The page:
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Complete Jejunal Transection After Blunt Abdominal Trauma

A Case Report

Kuchen, Natalie MD*; Gmuer, Christian MD; Schoeb, Othmar MD*

Surgical Laparoscopy Endoscopy & Percutaneous Techniques: February 2019 - Volume 29 - Issue 1 - p e7–e8
doi: 10.1097/SLE.0000000000000583
Online Articles: Technical Reports
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Introduction: Isolated complete transection of the small bowel is extremely rare in blunt abdominal trauma. If it occurs, it is often associated with high-energy impact, as seen in motor vehicle accidents and falls from heights. In this case, a trivial trauma due to a handlebar injury caused a complete transection of the middle jejunum.

Case Presentation: A 47-year-old man walked into the emergency department with moderate abdominal pain ∼10 hours after a fall on to a bicycle’s handlebar from a standing position. A bedside ultrasound showed minimal amount of free fluid and a following performed computed tomographic scan indicated an edematous loop of small bowel with diminutive amount of extraluminal air, suggesting small bowel perforation. Because of the absence of abdominal peritonism in a hemodynamically stable patient, a conservative treatment and surveillance was established. In the follow-up, the patient suddenly developed severe abdominal pain with now clear signs of peritonism. An emergency laparoscopy showed a complete transection of the middle jejunum. A primary anastomosis was performed. The patient had an uneventful recovery and was discharged after 7 days.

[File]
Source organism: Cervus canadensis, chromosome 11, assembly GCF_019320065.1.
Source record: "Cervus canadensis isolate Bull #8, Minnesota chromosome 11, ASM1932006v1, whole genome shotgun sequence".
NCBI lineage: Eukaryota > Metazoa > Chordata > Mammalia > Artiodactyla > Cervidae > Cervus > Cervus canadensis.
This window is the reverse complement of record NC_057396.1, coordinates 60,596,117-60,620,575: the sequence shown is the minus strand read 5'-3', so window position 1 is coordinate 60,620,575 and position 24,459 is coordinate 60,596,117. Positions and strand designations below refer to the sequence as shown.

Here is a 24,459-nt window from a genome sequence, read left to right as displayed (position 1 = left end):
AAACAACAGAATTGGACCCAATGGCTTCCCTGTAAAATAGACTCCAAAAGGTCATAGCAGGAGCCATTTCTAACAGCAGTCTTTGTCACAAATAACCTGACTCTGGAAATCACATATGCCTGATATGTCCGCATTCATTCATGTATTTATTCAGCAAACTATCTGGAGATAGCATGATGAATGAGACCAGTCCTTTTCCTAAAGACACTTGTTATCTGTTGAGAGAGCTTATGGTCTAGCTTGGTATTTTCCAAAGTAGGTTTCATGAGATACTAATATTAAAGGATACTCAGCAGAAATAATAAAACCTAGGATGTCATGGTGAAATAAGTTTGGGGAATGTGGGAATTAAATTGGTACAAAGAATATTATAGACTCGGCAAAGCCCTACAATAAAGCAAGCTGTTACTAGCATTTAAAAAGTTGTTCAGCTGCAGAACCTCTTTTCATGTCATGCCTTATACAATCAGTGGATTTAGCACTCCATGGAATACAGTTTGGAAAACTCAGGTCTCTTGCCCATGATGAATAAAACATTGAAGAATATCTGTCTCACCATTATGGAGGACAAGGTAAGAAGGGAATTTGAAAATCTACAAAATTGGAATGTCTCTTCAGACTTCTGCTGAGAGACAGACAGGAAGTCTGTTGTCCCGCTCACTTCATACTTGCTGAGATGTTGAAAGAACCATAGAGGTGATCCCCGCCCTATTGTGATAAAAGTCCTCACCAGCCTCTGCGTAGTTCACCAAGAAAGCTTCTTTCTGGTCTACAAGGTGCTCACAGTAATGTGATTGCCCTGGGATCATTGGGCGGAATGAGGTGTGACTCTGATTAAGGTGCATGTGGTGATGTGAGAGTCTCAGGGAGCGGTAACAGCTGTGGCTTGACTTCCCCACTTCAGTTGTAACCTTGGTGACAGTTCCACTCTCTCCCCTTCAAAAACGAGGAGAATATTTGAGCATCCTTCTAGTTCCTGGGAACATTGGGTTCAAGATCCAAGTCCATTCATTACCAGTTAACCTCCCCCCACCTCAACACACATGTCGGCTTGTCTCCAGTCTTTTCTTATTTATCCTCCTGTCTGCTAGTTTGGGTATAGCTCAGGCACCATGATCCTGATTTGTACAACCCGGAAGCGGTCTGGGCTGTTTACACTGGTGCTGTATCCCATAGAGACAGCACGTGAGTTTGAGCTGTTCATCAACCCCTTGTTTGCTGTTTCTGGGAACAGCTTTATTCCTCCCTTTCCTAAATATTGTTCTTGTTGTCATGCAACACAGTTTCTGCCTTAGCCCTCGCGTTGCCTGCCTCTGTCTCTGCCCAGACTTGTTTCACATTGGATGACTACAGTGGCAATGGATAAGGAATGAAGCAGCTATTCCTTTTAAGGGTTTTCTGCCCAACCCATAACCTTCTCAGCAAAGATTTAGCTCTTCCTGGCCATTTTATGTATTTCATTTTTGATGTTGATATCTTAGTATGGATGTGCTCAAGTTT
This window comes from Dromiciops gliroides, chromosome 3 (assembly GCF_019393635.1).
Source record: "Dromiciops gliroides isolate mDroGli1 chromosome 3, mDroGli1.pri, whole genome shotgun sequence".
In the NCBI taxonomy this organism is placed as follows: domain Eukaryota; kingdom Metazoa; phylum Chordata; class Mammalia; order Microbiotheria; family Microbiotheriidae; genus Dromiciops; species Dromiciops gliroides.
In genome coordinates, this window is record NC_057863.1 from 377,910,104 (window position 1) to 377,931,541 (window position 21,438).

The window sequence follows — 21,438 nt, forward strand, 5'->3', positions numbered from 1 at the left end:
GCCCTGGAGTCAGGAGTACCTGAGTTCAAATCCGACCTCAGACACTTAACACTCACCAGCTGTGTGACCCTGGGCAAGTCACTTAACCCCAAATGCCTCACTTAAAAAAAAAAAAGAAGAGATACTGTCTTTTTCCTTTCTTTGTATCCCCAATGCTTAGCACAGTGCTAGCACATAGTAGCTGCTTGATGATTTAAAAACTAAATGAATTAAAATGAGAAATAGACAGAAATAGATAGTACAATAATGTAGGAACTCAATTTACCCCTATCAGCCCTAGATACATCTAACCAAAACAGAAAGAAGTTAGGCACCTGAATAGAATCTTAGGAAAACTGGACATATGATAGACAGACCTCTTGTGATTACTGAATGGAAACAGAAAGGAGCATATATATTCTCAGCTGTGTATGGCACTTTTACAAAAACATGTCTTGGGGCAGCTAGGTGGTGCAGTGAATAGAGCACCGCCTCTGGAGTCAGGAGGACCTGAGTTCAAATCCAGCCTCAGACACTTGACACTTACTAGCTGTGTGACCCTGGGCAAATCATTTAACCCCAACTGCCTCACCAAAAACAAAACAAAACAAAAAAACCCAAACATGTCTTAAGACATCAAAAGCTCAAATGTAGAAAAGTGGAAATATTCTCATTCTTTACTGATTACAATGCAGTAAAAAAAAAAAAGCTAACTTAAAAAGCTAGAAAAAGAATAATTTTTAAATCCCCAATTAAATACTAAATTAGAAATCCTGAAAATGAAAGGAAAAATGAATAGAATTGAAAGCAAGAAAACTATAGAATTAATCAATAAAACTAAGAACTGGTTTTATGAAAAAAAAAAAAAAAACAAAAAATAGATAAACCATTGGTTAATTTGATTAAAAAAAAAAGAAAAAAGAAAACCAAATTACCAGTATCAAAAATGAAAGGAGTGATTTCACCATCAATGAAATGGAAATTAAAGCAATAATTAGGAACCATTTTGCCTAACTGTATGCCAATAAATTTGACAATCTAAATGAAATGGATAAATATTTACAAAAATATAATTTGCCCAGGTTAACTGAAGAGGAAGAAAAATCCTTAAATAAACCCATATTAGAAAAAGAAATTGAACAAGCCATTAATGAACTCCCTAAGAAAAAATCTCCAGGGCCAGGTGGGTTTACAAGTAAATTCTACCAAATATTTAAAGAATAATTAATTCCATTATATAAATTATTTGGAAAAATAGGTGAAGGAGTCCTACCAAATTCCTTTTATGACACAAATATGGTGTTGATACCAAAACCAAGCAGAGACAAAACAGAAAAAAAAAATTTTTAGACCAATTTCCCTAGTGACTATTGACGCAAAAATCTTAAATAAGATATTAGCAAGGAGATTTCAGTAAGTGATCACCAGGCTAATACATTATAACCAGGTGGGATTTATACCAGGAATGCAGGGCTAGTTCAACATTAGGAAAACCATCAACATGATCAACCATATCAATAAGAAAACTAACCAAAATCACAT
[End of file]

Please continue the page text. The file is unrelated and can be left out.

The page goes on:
Conclusions: Even seemingly trivial blunt abdominal traumas can cause complete transection of the small bowel, as shown in this case. Patients with blunt abdominal trauma need to be reviewed frequently by an experienced clinician. Diagnostic laparoscopy attaches a great importance to early detection and treatment of small bowel injuries. The mechanical pattern of the injury seems to be more important than the energy of the impact itself.

*Centre for Surgery Zurich

Emergency Department, Hirslanden Private Hospital Group, Zurich, Switzerland

The authors declare no conflicts of interest.

Reprints: Othmar Schoeb, MD, Hirslanden Private Hospital Group, Witellikerstrasse 40, Zurich 8032, Switzerland (e-mail: os@professorschoeb.ch).

Received August 9, 2018

Accepted August 17, 2018

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